Facts about ADHD

Dr. M. Vijayalakshmi, M.D (Peds), M.D (USA), F.A.A.P

"Content Source: American Academy of Pediatrics, Medical Journals"
Facts about ADHD

ADHD is a condition of the brain that makes it difficult for children to control their behavior. It is one of the most common chronic conditions of childhood. It affects 4% to 12% of school-aged children. About 3 times more boys than girls are diagnosed with ADHD.

Symptoms and behaviours associated with ADHD

ADHD includes three groups of behavior symptoms: inattention, hyperactivity, and impulsivity. The table below explains these symptoms.

Symptoms :How a child with this symptom may behave
  • Inattention
    • Often has a very hard time paying attention, daydreams.
    • Often does not seem to listen
    • Is easily distracted from work or play
    • Often does not seem to care about details, makes careless mistakes
    • Frequently does not follow through on instructions or finish tasks
    • Is disorganized
    • Frequently loses a lot of important things
    • Often forgets things
    • Frequently avoids doing things that require ongoing mental effort
  • Hyperactivity
    • Is in constant motion, as if "driven by a motor"
    • Cannot stay seated
    • Frequently squirms and fidgets
    • Talks too much
    • Often runs, jumps, and climbs when this is not permitted
    • Cannot play quietly
  • Impulsivity
    • Frequently acts and speaks without thinking
    • May run into the street without looking for traffic first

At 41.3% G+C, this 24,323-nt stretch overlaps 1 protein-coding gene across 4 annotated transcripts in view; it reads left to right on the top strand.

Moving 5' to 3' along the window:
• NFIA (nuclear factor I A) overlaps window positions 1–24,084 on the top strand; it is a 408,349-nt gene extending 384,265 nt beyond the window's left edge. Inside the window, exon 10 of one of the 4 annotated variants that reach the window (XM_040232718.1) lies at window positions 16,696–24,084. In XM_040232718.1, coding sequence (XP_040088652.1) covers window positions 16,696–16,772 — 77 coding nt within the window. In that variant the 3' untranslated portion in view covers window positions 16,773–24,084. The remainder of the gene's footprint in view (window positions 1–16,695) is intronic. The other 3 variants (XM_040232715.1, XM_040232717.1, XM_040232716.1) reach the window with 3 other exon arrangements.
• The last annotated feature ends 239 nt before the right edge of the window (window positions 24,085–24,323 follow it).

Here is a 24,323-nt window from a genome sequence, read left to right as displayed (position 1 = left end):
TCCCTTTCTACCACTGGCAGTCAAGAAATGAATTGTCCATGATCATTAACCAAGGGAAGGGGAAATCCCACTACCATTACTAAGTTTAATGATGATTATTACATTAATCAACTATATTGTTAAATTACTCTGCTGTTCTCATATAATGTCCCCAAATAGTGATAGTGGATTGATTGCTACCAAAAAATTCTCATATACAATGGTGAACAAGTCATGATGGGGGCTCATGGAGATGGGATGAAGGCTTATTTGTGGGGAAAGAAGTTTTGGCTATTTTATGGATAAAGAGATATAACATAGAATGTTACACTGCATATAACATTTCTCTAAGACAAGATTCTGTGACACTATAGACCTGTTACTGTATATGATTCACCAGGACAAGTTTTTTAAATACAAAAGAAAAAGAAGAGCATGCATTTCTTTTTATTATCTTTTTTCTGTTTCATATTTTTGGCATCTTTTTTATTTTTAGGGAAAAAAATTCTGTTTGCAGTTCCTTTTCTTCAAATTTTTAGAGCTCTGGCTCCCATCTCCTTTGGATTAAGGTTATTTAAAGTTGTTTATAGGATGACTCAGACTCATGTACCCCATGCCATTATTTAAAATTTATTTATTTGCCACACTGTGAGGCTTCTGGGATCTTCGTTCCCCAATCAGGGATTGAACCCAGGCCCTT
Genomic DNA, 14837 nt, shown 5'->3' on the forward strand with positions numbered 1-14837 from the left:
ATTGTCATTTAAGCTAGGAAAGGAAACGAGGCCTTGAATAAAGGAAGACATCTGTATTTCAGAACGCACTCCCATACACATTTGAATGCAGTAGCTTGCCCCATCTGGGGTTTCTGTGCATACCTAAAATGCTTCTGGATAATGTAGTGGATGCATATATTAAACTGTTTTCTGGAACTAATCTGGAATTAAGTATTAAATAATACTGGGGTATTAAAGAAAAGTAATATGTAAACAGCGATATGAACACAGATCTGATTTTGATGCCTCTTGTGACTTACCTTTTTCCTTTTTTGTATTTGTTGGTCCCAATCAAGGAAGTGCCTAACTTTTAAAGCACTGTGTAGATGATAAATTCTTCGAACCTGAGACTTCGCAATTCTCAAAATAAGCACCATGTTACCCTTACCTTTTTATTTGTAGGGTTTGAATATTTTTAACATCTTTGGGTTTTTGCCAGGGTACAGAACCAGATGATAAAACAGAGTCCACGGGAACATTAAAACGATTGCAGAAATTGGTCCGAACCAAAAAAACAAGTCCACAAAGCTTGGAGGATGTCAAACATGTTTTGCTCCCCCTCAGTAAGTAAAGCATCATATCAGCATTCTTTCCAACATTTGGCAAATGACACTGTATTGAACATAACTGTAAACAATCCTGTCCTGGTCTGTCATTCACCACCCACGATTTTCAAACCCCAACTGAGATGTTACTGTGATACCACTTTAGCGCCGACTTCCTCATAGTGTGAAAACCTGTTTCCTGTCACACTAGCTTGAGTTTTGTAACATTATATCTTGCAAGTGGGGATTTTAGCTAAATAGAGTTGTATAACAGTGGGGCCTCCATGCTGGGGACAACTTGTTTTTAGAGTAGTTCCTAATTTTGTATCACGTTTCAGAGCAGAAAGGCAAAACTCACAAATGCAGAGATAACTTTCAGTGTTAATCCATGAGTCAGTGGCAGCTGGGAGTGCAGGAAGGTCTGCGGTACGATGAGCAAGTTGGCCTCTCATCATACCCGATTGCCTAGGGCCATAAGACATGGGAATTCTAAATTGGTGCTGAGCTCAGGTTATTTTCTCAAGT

• Frequently has trouble taking turns
    • Cannot wait for things
    • Often calls out answers before the question is complete
    • Frequently interrupts others
Types of ADHD
  • Inattentive only—Children with this form of ADHD are not overly active. Because they do not disrupt the classroom or other activities, their symptoms may not be noticed. Among girls with ADHD, this form is most common.
  • Hyperactive/Impulsive—Children with this type of ADHD show both hyperactive and impulsive behavior, but can pay attention. They are the least common group and are frequently younger.
  • Combined Inattentive/Hyperactive/Impulsive—Children with this type of ADHD show a number of symptoms in all 3 dimensions. This is the most common type of ADHD.

How you can tell if your child has ADHD

Remember, it is normal for all children to show some of these symptoms from time to time. Your child may be reacting to stress at school or home. She may be bored or going through a difficult stage of life. It does not mean she has ADHD.

Sometimes a teacher is the first to notice inattention, hyperactivity, and/or impulsivity and bring these symptoms to the parents' attention.

If your child has shown symptoms of ADHD on a regular basis for more than 6 months, discuss this with your pediatrician.

Remember, there is no substitute for medical advice that comes from a pediatrician after they have evaluated your child. This document is only for informational purposes and is not a substitute for medical advice.